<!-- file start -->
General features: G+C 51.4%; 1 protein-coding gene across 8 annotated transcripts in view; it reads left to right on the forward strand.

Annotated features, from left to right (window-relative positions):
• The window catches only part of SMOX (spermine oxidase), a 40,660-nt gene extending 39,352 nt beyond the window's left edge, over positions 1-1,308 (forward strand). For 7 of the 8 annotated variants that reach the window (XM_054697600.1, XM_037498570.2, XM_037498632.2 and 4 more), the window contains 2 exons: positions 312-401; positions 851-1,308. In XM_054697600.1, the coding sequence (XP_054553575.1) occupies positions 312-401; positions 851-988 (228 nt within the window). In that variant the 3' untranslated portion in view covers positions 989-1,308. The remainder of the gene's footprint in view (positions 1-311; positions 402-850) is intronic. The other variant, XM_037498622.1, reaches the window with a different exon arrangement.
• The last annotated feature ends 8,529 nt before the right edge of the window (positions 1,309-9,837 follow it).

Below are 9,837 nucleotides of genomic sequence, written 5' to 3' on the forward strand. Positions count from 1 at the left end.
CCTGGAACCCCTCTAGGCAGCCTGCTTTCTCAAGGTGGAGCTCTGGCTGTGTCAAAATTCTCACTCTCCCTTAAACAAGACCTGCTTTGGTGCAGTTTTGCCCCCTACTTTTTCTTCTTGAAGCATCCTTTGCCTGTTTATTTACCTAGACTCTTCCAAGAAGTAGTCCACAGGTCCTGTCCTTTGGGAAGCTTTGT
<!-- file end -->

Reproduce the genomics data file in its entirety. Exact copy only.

General features: G+C 51.4%; 1 protein-coding gene across 8 annotated transcripts in view; it reads left to right on the forward strand.

Annotated features, from left to right (window-relative positions):
• The window catches only part of SMOX (spermine oxidase), a 40,660-nt gene extending 39,352 nt beyond the window's left edge, over positions 1-1,308 (forward strand). For 7 of the 8 annotated variants that reach the window (XM_054697600.1, XM_037498570.2, XM_037498632.2 and 4 more), the window contains 2 exons: positions 312-401; positions 851-1,308. In XM_054697600.1, the coding sequence (XP_054553575.1) occupies positions 312-401; positions 851-988 (228 nt within the window). In that variant the 3' untranslated portion in view covers positions 989-1,308. The remainder of the gene's footprint in view (positions 1-311; positions 402-850) is intronic. The other variant, XM_037498622.1, reaches the window with a different exon arrangement.
• The last annotated feature ends 8,529 nt before the right edge of the window (positions 1,309-9,837 follow it).

Below are 9,837 nucleotides of genomic sequence, written 5' to 3' on the forward strand. Positions count from 1 at the left end.
CCTGGAACCCCTCTAGGCAGCCTGCTTTCTCAAGGTGGAGCTCTGGCTGTGTCAAAATTCTCACTCTCCCTTAAACAAGACCTGCTTTGGTGCAGTTTTGCCCCCTACTTTTTCTTCTTGAAGCATCCTTTGCCTGTTTATTTACCTAGACTCTTCCAAGAAGTAGTCCACAGGTCCTGTCCTTTGGGAAGCTTTGT